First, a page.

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author
publishing date
type
Contribution to journal
publication status
published
keywords
deep water anoxia, glacioeustasy, Hirnantian extinction, iron speciation, multivariate statistics, sulfur isotopes
in
Earth and Planetary Science Letters
volume
459
pages
12 pages
publisher
Elsevier
external identifiers
  • scopus:85006409353
ISSN
0012-821X
DOI
10.1016/j.epsl.2016.09.049
language
English
LU publication?
no
id
897cea99-6f7d-436f-992f-fe9a48fc614a
date added to LUP
2017-05-17 11:22:57
date last changed
2017-05-17 14:52:33
@article{897cea99-6f7d-436f-992f-fe9a48fc614a,
  abstract     = {<p>The Late Ordovician stratigraphic record integrates glacio-eustatic processes, water-column redox conditions and carbon cycle dynamics. This complex stratigraphic record, however, is dominated by deposits from epeiric seas that are susceptible to local physical and chemical processes decoupled from the open ocean. This study contributes a unique deep water basinal perspective to the Late Ordovician (Hirnantian) glacial record and the perturbations in seawater chemistry that may have contributed to the Hirnantian mass extinction event. We analyze recently drilled cores and outcrop samples from the upper Vinini Formation in central Nevada and report combined trace- and major element geochemistry, Fe speciation (Fe<sub>Py</sub>/Fe<sub>HR</sub> and Fe<sub>HR</sub>/Fe<sub>T</sub>), and stable isotope chemostratigraphy (δ<sup>13</sup>C<sub>Org</sub> and δ<sup>34</sup>S<sub>Py</sub>). Measurements of paired samples from outcrop and core reveal that reactive Fe is preserved mainly as pyrite in core samples, while outcrop samples have been significantly altered as pyrite has been oxidized and remobilized by modern weathering processes. Fe speciation in the more pristine core samples indicates persistent deep water anoxia, at least locally through the Late Ordovician, in contrast to the prevailing interpretation of increased Hirnantian water column oxygenation in shallower environments. Deep water redox conditions were likely decoupled from shallower environments by a basinal shift in organic matter export driven by decreasing rates of organic matter degradation and decreasing shelf areas. The variable magnitude in the record of the Hirnantian carbon isotope excursion may be explained by this increased storage of isotopically light carbon in the deep ocean which, in combination with increased glacio-eustatic restriction, would strengthen lateral- and vertical gradients in seawater chemistry. We adopt multivariate statistical methods to deconstruct the spatial and temporal re-organization of seawater chemistry during the Hirnantian glaciation and attempt to isolate the latent magnitude and global perturbation in the carbon cycle. We speculate, using a two component mixing model and residual estimates from principal component analysis, that the secular open ocean Hirnantian C isotope excursion possibly amounts to only ∼ +1.5‰. Such an increase could be mechanistically driven by the combination of sea-level fall, persistent deep water anoxia, and cooler glacial temperatures that increased the organic carbon burial efficiency in the deeper basins.</p>},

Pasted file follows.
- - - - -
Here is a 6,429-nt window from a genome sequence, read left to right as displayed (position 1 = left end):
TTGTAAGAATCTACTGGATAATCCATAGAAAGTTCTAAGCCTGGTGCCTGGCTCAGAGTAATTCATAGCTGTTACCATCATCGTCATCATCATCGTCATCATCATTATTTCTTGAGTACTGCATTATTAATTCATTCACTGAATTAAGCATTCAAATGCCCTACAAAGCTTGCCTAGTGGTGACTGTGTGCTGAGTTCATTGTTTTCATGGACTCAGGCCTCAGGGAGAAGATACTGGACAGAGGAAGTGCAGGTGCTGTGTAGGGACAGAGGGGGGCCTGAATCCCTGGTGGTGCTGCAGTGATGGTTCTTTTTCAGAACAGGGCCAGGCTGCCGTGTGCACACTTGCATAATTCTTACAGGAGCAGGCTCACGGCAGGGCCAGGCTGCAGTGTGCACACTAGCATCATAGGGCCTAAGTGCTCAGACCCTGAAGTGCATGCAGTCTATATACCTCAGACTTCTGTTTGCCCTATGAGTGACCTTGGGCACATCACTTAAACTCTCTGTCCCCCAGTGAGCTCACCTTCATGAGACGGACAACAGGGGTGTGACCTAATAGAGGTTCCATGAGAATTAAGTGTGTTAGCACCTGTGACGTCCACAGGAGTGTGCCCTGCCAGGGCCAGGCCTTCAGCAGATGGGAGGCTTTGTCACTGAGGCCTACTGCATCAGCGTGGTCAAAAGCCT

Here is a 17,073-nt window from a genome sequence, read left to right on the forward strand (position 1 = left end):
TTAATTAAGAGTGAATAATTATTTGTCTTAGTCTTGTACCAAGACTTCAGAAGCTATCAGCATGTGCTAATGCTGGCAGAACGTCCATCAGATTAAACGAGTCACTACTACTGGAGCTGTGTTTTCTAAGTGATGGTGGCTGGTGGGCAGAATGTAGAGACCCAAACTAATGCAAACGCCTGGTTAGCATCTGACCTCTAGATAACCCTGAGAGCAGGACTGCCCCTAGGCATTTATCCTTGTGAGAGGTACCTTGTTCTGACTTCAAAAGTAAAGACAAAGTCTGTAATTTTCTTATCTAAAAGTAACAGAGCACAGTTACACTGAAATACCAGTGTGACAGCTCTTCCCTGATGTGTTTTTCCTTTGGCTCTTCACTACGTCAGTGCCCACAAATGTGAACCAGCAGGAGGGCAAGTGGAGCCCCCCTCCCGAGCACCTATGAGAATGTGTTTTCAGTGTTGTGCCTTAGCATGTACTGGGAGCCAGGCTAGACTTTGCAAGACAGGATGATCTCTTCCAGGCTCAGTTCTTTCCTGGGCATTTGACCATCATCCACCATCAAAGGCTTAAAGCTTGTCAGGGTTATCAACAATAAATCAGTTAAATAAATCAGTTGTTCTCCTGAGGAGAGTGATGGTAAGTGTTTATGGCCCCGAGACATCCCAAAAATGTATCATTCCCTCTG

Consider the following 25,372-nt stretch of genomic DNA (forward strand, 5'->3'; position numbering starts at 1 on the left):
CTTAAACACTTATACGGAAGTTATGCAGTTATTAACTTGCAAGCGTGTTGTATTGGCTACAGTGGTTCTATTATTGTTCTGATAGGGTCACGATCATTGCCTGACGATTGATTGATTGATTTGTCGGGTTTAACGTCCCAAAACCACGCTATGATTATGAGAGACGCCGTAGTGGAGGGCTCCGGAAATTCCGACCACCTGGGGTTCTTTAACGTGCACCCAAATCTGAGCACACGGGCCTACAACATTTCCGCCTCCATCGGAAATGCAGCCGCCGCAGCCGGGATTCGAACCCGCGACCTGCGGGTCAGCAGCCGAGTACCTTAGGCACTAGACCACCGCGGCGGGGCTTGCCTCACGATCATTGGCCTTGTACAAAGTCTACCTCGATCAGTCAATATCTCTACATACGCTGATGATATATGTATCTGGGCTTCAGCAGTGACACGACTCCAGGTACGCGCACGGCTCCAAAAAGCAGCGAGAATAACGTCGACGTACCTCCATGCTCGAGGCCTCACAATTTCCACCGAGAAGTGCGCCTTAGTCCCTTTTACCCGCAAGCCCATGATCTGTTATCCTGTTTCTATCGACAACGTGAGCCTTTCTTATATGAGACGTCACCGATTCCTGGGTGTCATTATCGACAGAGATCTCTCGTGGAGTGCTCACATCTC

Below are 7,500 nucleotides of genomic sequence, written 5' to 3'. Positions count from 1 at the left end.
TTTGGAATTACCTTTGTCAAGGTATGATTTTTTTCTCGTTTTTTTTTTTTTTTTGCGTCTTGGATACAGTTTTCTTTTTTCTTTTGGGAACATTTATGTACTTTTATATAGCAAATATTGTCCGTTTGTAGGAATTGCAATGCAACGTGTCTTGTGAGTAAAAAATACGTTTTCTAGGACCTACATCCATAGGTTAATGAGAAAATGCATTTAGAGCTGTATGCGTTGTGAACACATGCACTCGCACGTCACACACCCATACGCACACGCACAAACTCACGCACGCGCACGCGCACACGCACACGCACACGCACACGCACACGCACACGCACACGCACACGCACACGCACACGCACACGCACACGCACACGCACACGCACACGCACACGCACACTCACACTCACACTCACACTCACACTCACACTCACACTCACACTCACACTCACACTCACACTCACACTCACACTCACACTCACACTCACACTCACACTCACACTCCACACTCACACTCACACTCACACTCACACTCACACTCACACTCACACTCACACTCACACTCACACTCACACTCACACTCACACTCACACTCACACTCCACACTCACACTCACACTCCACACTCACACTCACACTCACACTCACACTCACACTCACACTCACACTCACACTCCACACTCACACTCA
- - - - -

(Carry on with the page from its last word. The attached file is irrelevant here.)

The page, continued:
author       = {Ahm, Anne Sofie C and Bjerrum, Christian J and Hammarlund, Emma U.},
  issn         = {0012-821X},
  keyword      = {deep water anoxia,glacioeustasy,Hirnantian extinction,iron speciation,multivariate statistics,sulfur isotopes},
  language     = {eng},
  month        = {02},
  pages        = {145--156},
  publisher    = {Elsevier},
  series       = {Earth and Planetary Science Letters},
  title        = {Disentangling the record of diagenesis, local redox conditions, and global seawater chemistry during the latest Ordovician glaciation},
  url          = {http://dx.doi.org/10.1016/j.epsl.2016.09.049},
  volume       = {459},
  year         = {2017},
}